Q. Based on Facebook posts I've read, you appear to have a fine relationship with esteemed crime editor (and writer) Rob Pierce. But Rob was not the editor for your novella. Who is the editor for your book—and how did you go about choosing an editor? Was the choice difficult? And what factors influenced your decision?

A. ADR handled the editing process for me. Chris Rhatigan and Chris Black (from Number Thirteen Press who is now heading the new imprint, Fahrenheit 13) did a fantastic job cutting all the extraneous bullshit and pointing out all my crutch words. I’m seriously indebted to them.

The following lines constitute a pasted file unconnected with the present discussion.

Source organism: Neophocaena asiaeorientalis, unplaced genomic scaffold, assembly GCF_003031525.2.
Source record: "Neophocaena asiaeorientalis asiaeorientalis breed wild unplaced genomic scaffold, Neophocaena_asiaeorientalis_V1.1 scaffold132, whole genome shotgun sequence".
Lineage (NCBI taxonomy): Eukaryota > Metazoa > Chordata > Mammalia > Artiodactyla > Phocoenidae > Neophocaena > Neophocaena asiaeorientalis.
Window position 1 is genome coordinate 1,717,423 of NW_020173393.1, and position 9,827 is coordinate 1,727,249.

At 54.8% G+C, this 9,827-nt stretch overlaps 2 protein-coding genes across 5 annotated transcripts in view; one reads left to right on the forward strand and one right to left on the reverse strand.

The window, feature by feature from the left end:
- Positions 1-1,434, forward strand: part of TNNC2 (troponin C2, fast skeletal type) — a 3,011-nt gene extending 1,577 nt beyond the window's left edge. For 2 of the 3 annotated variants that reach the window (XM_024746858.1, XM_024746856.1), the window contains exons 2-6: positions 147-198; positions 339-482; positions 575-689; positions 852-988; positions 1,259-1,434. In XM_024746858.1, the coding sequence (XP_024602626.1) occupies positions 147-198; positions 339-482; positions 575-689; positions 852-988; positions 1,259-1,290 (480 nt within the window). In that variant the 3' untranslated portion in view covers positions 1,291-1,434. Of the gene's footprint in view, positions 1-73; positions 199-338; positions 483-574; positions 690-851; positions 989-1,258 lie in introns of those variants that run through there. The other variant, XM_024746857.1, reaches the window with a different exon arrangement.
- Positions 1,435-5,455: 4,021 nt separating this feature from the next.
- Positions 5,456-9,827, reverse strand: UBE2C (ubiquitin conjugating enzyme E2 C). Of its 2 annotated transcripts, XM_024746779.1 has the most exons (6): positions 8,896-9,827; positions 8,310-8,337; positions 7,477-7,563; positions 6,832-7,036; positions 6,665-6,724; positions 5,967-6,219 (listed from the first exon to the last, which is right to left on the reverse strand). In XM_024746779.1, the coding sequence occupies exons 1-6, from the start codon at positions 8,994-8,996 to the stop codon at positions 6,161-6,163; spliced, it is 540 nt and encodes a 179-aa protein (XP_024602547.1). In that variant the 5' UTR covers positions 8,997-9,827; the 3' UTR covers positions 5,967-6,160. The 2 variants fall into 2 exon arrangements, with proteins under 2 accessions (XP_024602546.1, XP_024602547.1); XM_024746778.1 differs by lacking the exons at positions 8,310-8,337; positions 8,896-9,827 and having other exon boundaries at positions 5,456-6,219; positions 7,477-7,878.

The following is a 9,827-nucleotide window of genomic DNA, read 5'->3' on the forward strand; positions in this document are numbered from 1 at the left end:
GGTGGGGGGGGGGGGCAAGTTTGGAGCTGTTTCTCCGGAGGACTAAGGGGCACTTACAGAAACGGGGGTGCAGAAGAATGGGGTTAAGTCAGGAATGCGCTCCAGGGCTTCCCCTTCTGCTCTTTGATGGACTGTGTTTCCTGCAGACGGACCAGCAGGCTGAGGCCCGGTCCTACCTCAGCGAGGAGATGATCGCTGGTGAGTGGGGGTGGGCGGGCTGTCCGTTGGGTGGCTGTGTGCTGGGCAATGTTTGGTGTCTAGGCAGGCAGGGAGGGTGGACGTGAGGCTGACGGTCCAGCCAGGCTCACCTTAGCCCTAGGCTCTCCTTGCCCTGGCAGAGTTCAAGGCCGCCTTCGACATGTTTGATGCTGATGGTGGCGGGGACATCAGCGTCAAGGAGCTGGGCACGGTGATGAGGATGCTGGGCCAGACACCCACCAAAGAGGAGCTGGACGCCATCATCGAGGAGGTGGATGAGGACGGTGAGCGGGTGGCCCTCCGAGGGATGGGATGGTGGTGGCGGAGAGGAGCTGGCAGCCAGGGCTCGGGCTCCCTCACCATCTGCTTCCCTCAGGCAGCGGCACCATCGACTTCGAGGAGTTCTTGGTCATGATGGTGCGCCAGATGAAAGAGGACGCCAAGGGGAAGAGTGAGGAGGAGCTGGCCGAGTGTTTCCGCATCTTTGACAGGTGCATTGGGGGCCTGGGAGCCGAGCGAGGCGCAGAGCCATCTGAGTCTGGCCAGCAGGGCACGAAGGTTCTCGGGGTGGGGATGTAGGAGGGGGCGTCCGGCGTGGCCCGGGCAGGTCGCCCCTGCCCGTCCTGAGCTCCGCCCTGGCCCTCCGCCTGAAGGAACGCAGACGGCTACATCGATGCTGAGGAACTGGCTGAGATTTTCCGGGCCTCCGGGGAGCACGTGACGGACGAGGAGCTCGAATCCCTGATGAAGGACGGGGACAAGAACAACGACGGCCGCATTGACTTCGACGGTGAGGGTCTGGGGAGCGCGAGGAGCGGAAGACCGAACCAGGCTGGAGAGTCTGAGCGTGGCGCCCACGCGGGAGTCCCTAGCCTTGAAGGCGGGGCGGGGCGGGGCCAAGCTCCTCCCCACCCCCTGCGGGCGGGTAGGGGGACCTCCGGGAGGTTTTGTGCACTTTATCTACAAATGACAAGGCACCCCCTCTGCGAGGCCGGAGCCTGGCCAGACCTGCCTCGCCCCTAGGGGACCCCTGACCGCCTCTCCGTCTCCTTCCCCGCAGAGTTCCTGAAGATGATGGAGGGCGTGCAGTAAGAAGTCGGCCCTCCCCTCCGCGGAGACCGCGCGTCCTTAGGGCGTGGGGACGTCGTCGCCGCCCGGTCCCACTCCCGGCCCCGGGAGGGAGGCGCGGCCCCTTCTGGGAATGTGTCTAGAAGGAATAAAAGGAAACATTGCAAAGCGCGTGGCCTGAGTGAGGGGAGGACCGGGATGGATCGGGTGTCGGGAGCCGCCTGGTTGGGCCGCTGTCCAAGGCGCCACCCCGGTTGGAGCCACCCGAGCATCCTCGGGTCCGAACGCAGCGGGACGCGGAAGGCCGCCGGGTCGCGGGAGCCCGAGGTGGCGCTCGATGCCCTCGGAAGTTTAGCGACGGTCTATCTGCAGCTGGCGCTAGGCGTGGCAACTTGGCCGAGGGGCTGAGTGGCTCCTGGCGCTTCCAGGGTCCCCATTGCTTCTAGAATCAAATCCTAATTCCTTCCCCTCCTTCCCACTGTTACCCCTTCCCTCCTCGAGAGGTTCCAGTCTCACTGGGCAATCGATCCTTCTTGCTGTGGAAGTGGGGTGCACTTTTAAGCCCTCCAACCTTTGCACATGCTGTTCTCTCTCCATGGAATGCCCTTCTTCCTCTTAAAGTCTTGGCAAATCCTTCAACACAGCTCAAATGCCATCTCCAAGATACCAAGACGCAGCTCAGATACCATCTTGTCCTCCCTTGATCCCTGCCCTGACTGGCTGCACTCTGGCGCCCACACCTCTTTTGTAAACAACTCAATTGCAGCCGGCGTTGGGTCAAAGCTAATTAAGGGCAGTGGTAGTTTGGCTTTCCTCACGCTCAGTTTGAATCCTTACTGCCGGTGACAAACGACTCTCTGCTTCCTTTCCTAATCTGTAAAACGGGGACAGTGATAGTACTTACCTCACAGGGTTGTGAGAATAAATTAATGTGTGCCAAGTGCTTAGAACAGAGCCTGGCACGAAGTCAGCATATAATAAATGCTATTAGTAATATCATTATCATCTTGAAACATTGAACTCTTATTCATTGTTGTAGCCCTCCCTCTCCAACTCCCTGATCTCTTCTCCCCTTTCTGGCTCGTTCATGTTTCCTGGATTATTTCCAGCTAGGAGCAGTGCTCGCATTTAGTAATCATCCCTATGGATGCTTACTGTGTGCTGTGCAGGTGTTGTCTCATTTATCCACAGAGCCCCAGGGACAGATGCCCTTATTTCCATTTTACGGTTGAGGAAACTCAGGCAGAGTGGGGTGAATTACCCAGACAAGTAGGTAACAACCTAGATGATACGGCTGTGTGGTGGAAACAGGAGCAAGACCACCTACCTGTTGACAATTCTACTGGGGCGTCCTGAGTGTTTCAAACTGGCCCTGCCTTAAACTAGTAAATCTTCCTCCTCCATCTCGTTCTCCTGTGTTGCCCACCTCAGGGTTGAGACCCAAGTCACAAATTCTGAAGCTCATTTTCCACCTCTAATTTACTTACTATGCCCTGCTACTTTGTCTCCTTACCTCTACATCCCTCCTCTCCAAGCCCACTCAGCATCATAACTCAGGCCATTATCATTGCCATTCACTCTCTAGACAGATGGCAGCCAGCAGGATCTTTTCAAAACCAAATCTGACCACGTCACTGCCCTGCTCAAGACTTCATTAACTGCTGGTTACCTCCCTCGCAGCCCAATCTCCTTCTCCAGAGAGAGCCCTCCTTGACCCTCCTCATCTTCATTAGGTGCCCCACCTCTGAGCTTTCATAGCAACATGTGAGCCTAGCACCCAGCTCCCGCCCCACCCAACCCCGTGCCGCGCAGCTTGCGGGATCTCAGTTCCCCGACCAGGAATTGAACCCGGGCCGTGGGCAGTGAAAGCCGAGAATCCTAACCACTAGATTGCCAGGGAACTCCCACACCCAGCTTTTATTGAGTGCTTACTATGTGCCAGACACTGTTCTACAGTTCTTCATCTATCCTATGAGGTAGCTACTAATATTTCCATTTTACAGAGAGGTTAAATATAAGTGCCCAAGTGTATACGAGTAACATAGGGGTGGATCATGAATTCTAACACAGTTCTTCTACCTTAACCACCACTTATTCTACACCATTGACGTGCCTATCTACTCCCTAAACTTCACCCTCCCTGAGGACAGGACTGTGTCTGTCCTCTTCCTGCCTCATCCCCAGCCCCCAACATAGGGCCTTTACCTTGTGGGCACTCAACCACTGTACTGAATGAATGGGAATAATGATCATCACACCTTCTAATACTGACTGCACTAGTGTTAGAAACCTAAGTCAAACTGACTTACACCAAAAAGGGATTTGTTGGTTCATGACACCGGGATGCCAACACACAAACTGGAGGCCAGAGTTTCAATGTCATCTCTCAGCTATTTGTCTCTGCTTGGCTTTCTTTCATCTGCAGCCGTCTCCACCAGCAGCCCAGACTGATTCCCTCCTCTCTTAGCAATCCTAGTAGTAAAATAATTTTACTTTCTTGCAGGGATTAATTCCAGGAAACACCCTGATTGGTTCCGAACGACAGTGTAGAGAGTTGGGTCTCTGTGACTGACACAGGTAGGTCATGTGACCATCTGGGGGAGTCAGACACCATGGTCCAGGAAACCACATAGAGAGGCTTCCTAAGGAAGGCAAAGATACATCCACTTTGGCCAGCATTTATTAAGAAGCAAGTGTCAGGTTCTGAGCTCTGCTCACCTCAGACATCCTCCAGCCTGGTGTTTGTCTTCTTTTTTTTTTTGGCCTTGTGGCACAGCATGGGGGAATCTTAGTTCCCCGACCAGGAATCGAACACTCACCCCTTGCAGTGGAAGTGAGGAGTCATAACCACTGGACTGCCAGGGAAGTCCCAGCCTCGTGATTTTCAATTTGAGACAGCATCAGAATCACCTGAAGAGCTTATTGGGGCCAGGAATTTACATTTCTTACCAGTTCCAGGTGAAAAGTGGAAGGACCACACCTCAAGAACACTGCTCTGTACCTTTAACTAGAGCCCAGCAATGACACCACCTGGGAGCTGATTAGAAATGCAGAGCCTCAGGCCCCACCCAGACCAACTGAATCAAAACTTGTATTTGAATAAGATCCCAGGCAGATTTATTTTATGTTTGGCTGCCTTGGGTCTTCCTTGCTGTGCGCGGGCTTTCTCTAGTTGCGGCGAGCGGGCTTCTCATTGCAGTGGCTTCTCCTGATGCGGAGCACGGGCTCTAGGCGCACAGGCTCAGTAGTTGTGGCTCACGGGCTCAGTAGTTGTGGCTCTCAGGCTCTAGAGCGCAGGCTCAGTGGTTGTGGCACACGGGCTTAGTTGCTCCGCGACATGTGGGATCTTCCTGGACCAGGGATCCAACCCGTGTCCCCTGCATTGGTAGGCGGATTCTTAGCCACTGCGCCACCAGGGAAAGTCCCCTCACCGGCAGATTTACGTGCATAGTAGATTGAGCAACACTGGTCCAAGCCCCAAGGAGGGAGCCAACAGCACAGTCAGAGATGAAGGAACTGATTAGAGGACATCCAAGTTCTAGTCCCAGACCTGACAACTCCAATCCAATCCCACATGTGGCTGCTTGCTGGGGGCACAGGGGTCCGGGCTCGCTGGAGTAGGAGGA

Q. Since Ink-Quisitions conjure images of pain—what is the highest number of “Declinations” you have received from any particular publication?

A. I submitted three times to the Al Blanchard Award Contest that the Crime Bake Conference puts on. And got rejected every time. Although one year, I received a lovely note of encouragement. I’ve tried for the Bouchercon anthologies a couple times. But so far, I’m zero for two. But the important thing is, after tweaking the story, I resubmitted elsewhere and landed homes for all of them. Pain is a good thing, you know?

Q. This next question is crucial: If you have first-time house guests who will only be in town for 18 hours—where do you take them for breakfast, lunch, and dinner?

A. For food I'm talking local South Bay ... no battling L.A. traffic for me. I'm not much of a breakfast person but I do love a good Bloody Mary. So that means Hennessey's Tavern. Lunch is a messy burger with bacon and avocado at Simmzy's in Manhattan Beach. Dinner is ramen at Hakata in Gardena.